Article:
She’s been called everything from a “Cult figure” and an “uncompromising artist,” (Earshot Jazz) to “the greatest living jazz singer,” (Herb Ellis). As one of the few improvisers in vocal jazz to master the vocabulary, Nancy King has “indefatigable scat chops and a remarkably elastic range.” (The Oregonian)
Nancy came to the San Francisco jazz scene of the early 1960’s from Springfield, Oregon. It was at the legendary Jazz Workshop that she met Sonny King, her future mate, and joined his band. They headlined Monday nights at the Workshop for two years. Others she worked with in San Francisco included Vince Guaraldi, John Handy, Sonny Donaldson, and Flip Nunez. Another major influence was meeting and studying with Jon Hendricks.
In ‘66 and ‘67, Nancy did the Playboy Club circuit and was a production singer in Las Vegas, then joined C. Smalls and Company, led by Charlie Smalls, who later wrote the music for “The Wiz”.
In the early 1970’s she took a break from touring, settling in Eugene, Oregon to raise her three sons. On weekends she sang in the lounge of the Benson Hotel in Portland with future jazz luminaries Ralph Towner, David Friesen and Tom Grant.
The first recording to feature Nancy King was “First Date”, an outing with saxophonist Steve Wolfe on the Inner City label. Joining them in the studio were Ray Brown, Jack Sheldon, Frank Strazzeri and Nick Ceroli. The record’s release was celebrated at Michael’s Pub in New York City, where the great pianist Bill Evans stopped in to play a few tunes.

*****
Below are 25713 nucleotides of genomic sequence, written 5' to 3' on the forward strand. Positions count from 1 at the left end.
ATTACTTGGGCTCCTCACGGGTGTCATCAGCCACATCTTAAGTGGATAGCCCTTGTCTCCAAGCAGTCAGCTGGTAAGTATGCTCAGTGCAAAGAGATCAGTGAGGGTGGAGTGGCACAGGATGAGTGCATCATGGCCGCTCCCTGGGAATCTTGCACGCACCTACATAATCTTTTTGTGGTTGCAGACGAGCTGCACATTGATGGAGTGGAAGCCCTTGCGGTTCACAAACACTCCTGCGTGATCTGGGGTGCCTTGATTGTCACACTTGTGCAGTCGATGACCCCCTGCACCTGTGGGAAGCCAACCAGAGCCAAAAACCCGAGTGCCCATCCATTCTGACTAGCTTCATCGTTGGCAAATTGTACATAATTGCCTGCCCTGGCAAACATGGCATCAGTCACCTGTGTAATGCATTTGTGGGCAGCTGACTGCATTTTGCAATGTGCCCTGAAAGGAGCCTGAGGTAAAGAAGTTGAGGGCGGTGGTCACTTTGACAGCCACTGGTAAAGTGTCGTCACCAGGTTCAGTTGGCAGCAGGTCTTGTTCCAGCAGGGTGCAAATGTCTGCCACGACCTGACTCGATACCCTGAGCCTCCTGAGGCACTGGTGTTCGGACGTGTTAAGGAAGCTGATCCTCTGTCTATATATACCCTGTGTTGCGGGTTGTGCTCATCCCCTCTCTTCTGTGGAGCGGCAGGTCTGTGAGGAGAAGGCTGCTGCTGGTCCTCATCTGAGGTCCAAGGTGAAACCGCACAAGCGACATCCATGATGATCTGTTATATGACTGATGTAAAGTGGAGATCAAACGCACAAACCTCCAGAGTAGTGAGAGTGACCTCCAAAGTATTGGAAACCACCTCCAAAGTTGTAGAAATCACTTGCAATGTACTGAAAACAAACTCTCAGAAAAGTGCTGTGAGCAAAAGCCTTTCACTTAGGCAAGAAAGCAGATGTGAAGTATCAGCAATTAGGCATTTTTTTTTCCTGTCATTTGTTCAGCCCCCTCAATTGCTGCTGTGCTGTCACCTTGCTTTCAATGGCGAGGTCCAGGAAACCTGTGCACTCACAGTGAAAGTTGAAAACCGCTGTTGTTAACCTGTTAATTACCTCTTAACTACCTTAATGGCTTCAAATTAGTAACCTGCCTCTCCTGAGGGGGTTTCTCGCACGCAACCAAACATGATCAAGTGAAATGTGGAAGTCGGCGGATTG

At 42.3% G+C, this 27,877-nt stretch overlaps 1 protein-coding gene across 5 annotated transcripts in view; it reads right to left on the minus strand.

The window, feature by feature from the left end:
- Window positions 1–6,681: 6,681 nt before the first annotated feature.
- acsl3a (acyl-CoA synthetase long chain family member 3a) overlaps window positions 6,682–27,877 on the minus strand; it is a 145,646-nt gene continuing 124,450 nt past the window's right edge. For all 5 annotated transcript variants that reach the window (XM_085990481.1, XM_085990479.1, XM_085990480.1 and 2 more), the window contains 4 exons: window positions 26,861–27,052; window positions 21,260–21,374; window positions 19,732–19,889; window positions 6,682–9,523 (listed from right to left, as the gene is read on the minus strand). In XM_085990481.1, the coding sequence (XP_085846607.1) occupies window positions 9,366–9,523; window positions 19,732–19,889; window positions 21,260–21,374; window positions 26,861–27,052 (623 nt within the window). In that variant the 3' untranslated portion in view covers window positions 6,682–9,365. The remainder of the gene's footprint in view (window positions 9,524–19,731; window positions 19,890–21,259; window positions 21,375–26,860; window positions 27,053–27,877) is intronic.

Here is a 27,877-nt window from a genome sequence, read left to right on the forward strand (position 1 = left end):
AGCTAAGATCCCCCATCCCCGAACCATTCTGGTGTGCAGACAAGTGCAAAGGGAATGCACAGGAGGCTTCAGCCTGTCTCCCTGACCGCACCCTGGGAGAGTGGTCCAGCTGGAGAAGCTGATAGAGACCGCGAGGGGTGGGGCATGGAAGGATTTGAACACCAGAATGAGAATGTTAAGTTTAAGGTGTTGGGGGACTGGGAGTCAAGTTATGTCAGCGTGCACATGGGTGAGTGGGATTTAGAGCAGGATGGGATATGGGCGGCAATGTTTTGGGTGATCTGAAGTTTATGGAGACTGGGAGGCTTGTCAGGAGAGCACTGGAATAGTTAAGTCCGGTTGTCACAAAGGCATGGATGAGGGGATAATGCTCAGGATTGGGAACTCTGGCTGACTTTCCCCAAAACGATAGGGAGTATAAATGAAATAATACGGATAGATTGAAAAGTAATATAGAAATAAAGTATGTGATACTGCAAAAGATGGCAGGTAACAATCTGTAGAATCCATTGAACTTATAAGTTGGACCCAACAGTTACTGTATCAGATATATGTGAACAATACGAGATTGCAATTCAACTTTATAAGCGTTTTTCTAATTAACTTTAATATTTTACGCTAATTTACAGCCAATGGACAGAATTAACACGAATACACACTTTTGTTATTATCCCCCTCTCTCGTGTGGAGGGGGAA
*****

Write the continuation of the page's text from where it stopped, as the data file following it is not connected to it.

Nancy’s collaborations with Glen Moore (bassist for the internationally known ensemble “Oregon”) include performances at NYC’s Town Hall, the Montreal Jazz Festival and several European festivals. Together as “King and Moore” they have recorded three albums on the Justice label beginning with “Impending Bloom” in 1991. That cd and the following release, “Potato Radio”, earned five star reviews from Downbeat Magazine. “Cliff Dance” was released in 1994.
Nancy and Steve ChristoffersonMeanwhile, Nancy had been performing locally and along the West Coast with pianist/composer Steve Christofferson since 1978. In 1993 they released a duo album “Perennial”, featuring guest appearances by Leroy Vinnegar, David Frishberg and Ralph Towner. During the mid-90’s Nancy and Steve were on the faculties of the Stanford University Jazz Workshop, Bud Shank’s Centrum Jazz Workshop and Jazz Camp West, and performed at festivals in France, the U.S., Israel and Canada. In 1997 Mons Records released “Straight Into Your Heart”, recorded in Holland and featuring Nancy and Steve with the fifty-one piece Metropole Orchestra.